Stritch SOM's Scientist of the Year 2016 | News | Loyola Medicine
Thursday, November 10, 2016

William Small, Jr., MD, Named Loyola Senior Scientist of the Year

senior scientist of the year

Senior Scientist of the Year William Small, Jr., MD, (center) is shown with, from left, Margaret Faut Callahan, CRNA, PhD, FNAP, FAAN; Health Sciences Division provost, Linda Brubaker, MD, Stritch School of Medicine dean and chief diversity officer; Lara Dugas, PhD, MPH, Junior Scientist of the Year; and Pieter de Tombe, PhD, interim vice dean for research, Stritch School of Medicine. 

MAYWOOD, IL – William Small, Jr., MD, FACRO, FACR, FASTRO, chair of the department of radiation oncology, has been named Loyola University Chicago Stritch School of Medicine’s Senior Scientist of the Year.
 
The award is based on scholarly productivity, service to the institution and community, professional society activities, research funding, mentoring and peer-review activities for both scientific journals and external sponsors of research funding.
 
Dr. Small received the award November 3 during the 37th annual St. Albert’s Day, which celebrates Loyola’s commitment to research. Lara Dugas, PhD, MPH, assistant professor, department of public health sciences, was named Junior Scientist of the Year.

Dr. Small is a fellow of the American College of Radiation Oncology, American College of Radiology and American Society for Radiation Oncology. He is former president of the Council of Affiliated Regional Radiation Oncology Societies and the Chicago Radiological Society. He is immediate past chair of the Gynecological Cancer Intergroup.
 
Dr. Small has been lead researcher in multiple national and international clinical trials. He has written more than 190 publications, 25 invited book chapters and six books, including textbooks on toxicity and combining targeted biological agents with radiation.
 
Dr. Small has published in many leading journals and is a member of multiple editorial boards, including Advances in Radiation Oncology and Brachytherapy. Dr. Small also has helped bring state-of-the-art cancer clinical trials to low- and middle-income countries.

About Loyola Medicine and Trinity Health

Loyola Medicine, a member of Trinity Health, is a quaternary care system based in the western suburbs of Chicago that includes Loyola University Medical Center (LUMC), Gottlieb Memorial Hospital, MacNeal Hospital and convenient locations offering primary and specialty care services from 1,877 physicians throughout Cook, Will and DuPage counties. LUMC is a 547-licensed-bed hospital in Maywood that includes the William G. and Mary A. Ryan Center for Heart & Vascular Medicine, the Cardinal Bernardin Cancer Center, a Level 1 trauma center, Illinois's largest burn center, a certified comprehensive stroke center and a children’s hospital. Having delivered compassionate care for over 50 years, Loyola also trains the next generation of caregivers through its teaching affiliation with Loyola University Chicago’s Stritch School of Medicine and Marcella Niehoff School of Nursing. Gottlieb is a 247-licensed-bed community hospital in Melrose Park with 150 physician offices, an adult day care program, the Gottlieb Center for Fitness, the Loyola Center for Metabolic Surgery and Bariatric Care and the Loyola Cancer Care & Research at the Marjorie G. Weinberg Cancer Center at Melrose Park. MacNeal Hospital is a 374-bed teaching hospital in Berwyn with advanced inpatient and outpatient medical, surgical and psychiatric services, advanced diagnostics and treatments. MacNeal has a 12-bed acute rehabilitation unit, a 25-bed inpatient skilled nursing facility, and a 68-bed behavioral health program and community clinics. MacNeal has provided quality, patient-centered care to the near west suburbs since 1919.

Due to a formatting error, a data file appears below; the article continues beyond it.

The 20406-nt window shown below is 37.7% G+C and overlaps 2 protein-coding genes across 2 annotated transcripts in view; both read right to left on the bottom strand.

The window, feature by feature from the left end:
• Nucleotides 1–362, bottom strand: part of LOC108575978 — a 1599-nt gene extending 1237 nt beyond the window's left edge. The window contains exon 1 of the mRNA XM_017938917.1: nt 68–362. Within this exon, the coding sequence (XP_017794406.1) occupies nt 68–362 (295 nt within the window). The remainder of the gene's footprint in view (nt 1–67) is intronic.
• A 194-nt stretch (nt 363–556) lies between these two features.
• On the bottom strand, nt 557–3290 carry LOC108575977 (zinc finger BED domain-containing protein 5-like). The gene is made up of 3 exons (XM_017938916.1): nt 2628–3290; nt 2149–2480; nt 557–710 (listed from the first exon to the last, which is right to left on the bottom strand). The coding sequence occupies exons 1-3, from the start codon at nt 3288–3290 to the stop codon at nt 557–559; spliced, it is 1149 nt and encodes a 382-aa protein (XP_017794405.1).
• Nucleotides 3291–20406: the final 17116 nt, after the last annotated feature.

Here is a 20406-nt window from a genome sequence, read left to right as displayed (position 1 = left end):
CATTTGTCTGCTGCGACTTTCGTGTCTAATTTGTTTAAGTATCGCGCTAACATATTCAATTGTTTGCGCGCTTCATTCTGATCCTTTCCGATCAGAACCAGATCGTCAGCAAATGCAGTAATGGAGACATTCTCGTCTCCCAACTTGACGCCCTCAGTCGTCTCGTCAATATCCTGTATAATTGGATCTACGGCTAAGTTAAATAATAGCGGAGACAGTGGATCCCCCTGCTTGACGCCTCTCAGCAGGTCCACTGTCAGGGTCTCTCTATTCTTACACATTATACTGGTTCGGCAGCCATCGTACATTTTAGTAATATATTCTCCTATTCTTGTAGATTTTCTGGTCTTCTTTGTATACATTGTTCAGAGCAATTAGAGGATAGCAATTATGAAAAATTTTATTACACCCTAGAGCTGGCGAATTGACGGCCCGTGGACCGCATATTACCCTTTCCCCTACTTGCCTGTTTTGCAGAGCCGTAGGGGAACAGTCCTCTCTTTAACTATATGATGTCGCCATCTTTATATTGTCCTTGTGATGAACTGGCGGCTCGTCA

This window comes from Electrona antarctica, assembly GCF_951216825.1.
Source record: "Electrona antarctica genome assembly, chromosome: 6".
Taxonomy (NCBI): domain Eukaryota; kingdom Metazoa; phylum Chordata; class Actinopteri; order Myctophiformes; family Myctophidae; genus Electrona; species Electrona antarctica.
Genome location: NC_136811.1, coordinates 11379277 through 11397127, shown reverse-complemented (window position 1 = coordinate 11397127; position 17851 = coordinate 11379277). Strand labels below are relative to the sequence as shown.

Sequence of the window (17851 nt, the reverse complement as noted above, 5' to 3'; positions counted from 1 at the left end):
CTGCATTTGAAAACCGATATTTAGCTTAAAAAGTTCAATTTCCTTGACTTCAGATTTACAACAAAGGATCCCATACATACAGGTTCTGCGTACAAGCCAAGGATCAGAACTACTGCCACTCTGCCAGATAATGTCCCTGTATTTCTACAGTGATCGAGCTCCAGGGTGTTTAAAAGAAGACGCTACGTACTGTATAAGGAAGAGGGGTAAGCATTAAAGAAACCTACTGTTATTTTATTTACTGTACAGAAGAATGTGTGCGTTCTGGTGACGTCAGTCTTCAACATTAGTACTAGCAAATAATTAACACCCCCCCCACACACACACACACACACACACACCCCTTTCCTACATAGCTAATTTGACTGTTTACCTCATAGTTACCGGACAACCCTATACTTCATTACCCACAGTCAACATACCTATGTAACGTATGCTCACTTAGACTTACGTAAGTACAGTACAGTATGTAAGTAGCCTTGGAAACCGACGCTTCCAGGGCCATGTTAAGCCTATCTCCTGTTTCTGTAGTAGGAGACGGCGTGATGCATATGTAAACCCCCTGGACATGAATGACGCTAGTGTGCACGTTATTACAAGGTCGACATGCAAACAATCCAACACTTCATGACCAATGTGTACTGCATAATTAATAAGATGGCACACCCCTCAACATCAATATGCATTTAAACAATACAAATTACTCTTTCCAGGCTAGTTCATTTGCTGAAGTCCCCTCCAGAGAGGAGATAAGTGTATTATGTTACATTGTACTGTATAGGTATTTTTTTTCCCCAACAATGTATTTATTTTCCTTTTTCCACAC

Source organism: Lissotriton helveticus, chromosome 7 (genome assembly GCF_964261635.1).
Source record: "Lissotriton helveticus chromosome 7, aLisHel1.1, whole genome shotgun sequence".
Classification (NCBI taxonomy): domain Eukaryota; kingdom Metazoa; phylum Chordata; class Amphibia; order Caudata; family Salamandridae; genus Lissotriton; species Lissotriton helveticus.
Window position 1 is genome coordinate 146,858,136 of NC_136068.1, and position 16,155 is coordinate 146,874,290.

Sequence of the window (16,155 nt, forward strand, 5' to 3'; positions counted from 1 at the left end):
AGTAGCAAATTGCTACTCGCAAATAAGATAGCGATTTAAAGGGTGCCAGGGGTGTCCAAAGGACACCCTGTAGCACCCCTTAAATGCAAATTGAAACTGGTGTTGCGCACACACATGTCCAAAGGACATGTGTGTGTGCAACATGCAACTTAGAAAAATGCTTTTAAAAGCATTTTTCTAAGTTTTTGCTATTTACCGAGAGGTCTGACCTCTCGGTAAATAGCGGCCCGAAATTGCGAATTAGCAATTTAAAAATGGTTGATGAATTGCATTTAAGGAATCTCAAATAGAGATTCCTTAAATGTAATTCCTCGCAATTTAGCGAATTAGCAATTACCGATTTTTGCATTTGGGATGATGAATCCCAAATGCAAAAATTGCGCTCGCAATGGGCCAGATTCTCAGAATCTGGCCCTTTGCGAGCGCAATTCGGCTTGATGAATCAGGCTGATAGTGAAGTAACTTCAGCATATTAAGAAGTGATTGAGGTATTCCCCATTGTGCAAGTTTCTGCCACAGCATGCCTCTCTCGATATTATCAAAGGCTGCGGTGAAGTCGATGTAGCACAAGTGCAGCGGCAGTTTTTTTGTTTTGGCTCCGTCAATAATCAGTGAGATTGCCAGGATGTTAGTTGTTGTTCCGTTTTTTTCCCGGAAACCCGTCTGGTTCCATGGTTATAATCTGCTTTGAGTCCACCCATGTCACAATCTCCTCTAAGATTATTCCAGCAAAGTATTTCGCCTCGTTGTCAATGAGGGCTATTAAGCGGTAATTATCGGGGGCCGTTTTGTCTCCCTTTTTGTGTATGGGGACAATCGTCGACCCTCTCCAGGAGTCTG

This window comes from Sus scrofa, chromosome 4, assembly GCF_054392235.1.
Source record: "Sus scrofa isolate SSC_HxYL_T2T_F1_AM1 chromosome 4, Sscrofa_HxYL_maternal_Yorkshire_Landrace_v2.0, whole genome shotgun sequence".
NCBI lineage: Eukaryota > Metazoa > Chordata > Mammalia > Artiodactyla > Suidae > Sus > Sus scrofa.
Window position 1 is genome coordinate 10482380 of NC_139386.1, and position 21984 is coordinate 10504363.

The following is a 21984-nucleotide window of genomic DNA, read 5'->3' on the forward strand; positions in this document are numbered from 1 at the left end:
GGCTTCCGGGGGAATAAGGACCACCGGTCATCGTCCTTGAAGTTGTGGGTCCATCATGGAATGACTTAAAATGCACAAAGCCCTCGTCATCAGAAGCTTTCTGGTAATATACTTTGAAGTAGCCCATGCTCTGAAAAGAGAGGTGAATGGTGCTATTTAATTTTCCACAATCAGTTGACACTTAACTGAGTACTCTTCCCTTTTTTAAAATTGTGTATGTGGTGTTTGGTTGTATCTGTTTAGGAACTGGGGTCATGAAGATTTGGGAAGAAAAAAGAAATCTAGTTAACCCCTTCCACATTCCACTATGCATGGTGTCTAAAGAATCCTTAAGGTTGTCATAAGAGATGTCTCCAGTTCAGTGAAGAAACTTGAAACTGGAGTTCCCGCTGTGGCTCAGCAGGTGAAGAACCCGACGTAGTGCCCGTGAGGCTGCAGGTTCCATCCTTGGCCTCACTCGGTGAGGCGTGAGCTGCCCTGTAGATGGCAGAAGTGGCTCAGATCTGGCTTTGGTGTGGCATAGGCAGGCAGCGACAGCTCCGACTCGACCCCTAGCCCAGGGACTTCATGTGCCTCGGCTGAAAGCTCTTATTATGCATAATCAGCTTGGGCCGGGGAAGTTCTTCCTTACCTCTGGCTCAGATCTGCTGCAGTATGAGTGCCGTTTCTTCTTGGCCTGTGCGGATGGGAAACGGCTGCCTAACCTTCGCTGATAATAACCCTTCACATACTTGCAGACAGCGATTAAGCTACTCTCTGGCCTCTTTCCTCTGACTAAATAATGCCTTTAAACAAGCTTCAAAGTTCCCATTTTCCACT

Trinity Health is one of the largest multi-institutional Catholic healthcare systems in the nation, serving diverse communities that include more than 30 million people across 22 states. Trinity Health includes 92 hospitals, as well as 109 continuing care locations that include PACE programs, senior living facilities and home care and hospice services. Its continuing care programs provide nearly 2.5 million visits annually. Based in Livonia, Mich., and with annual operating revenues of $18.3 billion and assets of $26.2 billion, the organization returns $1.1 billion to its communities annually in the form of charity care and other community benefit programs. Trinity employs about 129,000 colleagues, including 7,800 employed physicians and clinicians. Committed to those who are poor and underserved in its communities, Trinity is known for its focus on the country's aging population. As a single, unified ministry, the organization is the innovator of Senior Emergency Departments, the largest not-for-profit provider of home health care services—ranked by number of visits—in the nation, as well as the nation’s leading provider of PACE (Program of All Inclusive Care for the Elderly) based on the number of available programs.